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Thursday, December 22, 2016

A decorative, filled bread/pastry, that resembles baby Jesus in swaddling cloth, for Christmas (Crèche Bread)

This method of forming a loaf that looks like a braid (but isn't) is easy enough for most beginners, yet looks quite impressive.

I know this as Crèche Bread, which is French, but from my Scandinavian heritage (go figure). So, one of those things that has been changed and passed down for several generations. I'm not sure where it was altered with the French translation. But Crèche refers to the nativity scene, with Jesus wrapped in swaddling cloth, in a manger. The dough folds over in layers, as if "wrapped" in cloth.

This method works well with yeasted, refrigerator roll doughs. The refrigeration helps relax the dough so that it can be rolled out thin. If you use a standard yeast bread dough, leave it slightly soft (not too much flour), and refrigerate the dough before rolling out.

This folding technique is for a filled bread, but it doesn't have to be, it could be "empty" and just be pretty. The filling can be sweet, such as chopped nuts, raisins, cinnamon and sugar, or sweetened cream cheese topped with jam or lemon curd. Or it can be savory, such as cream cheese, shredded hard cheese, sausage crumbles and/or herbs. The loaf in this photo is for our Christmas morning bread, filled with a sweetened, almond paste.

Have filling ready and waiting.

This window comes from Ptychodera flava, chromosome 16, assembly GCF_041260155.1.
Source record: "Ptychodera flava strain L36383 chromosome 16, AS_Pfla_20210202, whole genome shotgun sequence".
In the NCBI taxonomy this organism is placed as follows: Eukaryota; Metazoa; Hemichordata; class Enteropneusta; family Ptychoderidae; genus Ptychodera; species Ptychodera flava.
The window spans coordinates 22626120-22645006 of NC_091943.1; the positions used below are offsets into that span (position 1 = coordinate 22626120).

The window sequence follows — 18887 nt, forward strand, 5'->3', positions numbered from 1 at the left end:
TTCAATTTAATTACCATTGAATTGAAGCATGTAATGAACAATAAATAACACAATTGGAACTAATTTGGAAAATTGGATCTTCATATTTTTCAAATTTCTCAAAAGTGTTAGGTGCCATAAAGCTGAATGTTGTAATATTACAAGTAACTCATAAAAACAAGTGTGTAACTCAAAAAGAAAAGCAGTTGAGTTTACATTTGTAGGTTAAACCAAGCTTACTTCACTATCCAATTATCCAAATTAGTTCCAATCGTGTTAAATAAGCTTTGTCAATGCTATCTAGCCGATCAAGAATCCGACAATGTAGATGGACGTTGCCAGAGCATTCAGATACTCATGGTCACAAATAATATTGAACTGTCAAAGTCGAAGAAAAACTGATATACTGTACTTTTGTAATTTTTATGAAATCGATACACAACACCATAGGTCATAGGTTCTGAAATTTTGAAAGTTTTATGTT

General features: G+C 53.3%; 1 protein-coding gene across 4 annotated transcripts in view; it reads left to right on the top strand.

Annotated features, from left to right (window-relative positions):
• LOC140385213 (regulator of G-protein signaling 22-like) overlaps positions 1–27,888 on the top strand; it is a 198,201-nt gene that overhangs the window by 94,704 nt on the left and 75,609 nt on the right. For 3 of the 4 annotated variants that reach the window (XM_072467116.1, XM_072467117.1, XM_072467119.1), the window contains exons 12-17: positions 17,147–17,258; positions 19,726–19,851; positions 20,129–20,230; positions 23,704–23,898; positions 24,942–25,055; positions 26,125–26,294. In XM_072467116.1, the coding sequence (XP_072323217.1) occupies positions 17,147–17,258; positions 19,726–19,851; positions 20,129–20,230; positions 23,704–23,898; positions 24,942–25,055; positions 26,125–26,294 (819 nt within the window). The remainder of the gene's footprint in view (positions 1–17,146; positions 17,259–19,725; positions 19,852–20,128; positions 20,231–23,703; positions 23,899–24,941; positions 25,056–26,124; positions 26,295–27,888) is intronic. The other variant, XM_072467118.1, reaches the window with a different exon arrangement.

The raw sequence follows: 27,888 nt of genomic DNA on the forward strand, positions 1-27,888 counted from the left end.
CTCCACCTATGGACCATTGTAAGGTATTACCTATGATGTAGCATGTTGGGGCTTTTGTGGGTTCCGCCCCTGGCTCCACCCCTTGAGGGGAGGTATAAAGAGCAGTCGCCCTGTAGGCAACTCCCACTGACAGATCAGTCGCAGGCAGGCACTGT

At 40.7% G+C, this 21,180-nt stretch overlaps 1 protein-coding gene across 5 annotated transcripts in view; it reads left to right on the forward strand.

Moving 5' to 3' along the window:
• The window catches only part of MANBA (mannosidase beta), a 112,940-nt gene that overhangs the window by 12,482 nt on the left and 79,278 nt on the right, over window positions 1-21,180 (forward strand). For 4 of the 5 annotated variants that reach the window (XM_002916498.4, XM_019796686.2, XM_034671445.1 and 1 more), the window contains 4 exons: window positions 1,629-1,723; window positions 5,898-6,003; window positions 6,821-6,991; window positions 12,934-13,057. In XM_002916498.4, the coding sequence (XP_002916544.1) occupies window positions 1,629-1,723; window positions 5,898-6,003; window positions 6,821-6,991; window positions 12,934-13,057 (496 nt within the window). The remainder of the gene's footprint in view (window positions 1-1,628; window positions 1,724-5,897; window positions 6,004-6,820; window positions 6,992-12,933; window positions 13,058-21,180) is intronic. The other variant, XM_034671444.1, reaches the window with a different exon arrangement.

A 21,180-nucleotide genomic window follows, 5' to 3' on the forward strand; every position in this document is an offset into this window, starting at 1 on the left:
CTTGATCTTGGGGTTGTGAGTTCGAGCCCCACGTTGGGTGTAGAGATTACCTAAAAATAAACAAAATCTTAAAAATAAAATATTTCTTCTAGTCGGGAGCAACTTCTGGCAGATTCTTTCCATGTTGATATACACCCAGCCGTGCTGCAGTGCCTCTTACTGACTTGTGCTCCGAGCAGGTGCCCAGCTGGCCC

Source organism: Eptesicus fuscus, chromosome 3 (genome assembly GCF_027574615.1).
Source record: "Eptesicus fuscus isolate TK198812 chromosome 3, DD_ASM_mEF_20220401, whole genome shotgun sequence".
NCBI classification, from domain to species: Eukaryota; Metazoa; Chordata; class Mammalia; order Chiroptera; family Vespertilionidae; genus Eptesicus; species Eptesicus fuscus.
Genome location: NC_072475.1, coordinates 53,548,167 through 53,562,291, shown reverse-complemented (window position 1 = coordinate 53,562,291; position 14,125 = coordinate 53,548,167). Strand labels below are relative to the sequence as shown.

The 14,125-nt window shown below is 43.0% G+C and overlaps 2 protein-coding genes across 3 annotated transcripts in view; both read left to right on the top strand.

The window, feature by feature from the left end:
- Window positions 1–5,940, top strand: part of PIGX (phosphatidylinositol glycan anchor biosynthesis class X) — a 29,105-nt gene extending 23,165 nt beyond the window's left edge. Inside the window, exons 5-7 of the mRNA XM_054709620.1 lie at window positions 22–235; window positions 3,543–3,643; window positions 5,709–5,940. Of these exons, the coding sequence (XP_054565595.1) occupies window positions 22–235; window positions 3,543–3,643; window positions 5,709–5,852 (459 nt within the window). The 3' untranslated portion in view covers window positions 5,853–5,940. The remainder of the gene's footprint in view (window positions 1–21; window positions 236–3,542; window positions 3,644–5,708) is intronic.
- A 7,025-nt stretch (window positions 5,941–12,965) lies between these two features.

With chilled dough (just before final rise), on a floured surface, roll out into a large rectangle, about 1/4-inch thick.

Transfer dough to a large, buttered baking sheet. Some dough might hang over the sides at this point. The sides will be folded over the center, and the ends will be tucked under, after filling.

Use a knife to mark dough, by scoring, into thirds, the length of the rectangle. Don't cut all the way through, just score. These are markings, only. Make the center third slightly wider than the side thirds, as the side strips will stretch while folding.

With a small, sharp knife, cut diagonal strips in the dough, on outer thirds, 1 to 2-inches apart, all the way down the length of the rectangle. Don't cut into the center third.

Place your filling down the center third, and spread to within 1/2-inch of side slits and top and bottom edges.

Beginning at the top, fold the strips inward, covering the filling, alternating and overlapping, from side to side.

Flatten and seal the ends, then tuck each end under.

Neaten up the sides and strips, gently.

Allow to rise till double. Optionally, just before baking, you can brush with a beaten egg and sprinkle with sugar, coarse salt, and/or chopped or sliced nuts. Bake (375 F degrees, until golden brown, for most doughs).

I baked this loaf the other day, wrapped it in foil, put in the freezer, and will warm it on Christmas morning.


  1. I really like the look of that bread and the fact that it is filled. The fanciest bread I have ever made is cloverleaf rolls. If I ever start making bread regularly, I'm gonna do this.
    Merry Christmas to you and your family, Lili.

    1. Hi live and learn,
      What I love about baking breads and rolls is you don't have to be perfect to get a good-looking result. My doughs always look lumpy before rising. Then poof! Once risen, they look pretty respectable.

      Wishing you and your family a blessed Christmas!